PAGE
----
P = .96 and P < .001 for comparison of patients younger than 75 years and 75 years or older, respectively, in the group not receiving warfarin; P = .48 and P = .003 for comparison of patients younger than 75 years and 75 years or older, respectively, in the group receiving warfarin. Error bars indicate 95% confidence intervals.
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Tsadok MA, Jackevicius CA, Rahme E, Humphries KH, Behlouli H, Pilote L. Sex Differences in Stroke Risk Among Older Patients With Recently Diagnosed Atrial Fibrillation. JAMA. 2012;307(18):1952–1958. doi:10.1001/jama.2012.3490
Context Stroke is a serious complication associated with atrial fibrillation (AF). Women with AF are at higher risk of stroke compared with men. Reasons for this higher stroke risk in women remain unclear, although some studies suggest that undertreatment with warfarin may be a cause.
Objective To compare utilization patterns of warfarin and the risk of subsequent stroke between older men and women with AF at the population level.
Design, Setting, and Patients Population-based cohort study of patients 65 years or older admitted to the hospital with recently diagnosed AF in the province of Quebec, Canada, 1998-2007, using administrative data with linkage between hospital discharge, physicians, and prescription drug claims databases.
Main Outcome Measures Risk of stroke.
Results The cohort comprised 39 398 men (47.2%) and 44 115 women (52.8%). At admission, women were older and had a higher CHADS2 (congestive heart failure, hypertension, age ≥75 years, diabetes mellitus, prior stroke or transient ischemic attack) score than men (1.99 [SD, 1.10] vs 1.74 [SD, 1.13], P < .001). At 30 days postdischarge, 58.2% of men and 60.6% of women had filled a warfarin prescription. In adjusted analysis, women appeared to fill more warfarin prescriptions compared with men (odds ratio, 1.07 [95% CI, 1.04-1.11]; P < .001). Adherence to warfarin treatment was good in both sexes. Crude stroke incidence was 2.02 per 100 person-years (95% CI, 1.95-2.10) in women vs 1.61 per 100 person-years (95% CI, 1.54-1.69) in men (P < .001). The sex difference was mainly driven by the population of patients 75 years or older. In multivariable Cox regression analysis, women had a higher risk of stroke than men (adjusted hazard ratio, 1.14 [95% CI, 1.07-1.22]; P < .001), even after adjusting for baseline comorbid conditions, individual components of the CHADS2 score, and warfarin treatment.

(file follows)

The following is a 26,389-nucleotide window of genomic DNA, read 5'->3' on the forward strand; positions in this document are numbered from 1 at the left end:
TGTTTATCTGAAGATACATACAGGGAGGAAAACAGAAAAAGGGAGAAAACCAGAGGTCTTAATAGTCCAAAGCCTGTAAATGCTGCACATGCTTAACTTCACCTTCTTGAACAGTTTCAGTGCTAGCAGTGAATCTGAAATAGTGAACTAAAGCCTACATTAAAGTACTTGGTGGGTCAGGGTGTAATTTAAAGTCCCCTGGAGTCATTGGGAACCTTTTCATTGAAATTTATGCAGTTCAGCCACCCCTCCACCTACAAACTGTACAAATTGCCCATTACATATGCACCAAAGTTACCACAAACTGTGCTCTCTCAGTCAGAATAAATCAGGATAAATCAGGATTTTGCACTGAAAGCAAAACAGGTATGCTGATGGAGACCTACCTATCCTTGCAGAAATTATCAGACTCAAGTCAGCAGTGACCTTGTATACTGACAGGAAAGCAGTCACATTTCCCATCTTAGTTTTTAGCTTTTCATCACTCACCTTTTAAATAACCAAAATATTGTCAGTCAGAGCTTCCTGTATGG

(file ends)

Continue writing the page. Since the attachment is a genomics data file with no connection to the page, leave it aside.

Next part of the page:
Conclusion Among older patients admitted with recently diagnosed AF, the risk of stroke was greater in women than in men, regardless of warfarin use.
Atrial fibrillation (AF) is the most common cardiac arrhythmia, accounting for approximately one-third of hospitalizations for cardiac rhythm disturbances. It has been estimated that 2.2 million people in the United States and 4.5 million in the European Union have paroxysmal or persistent AF.1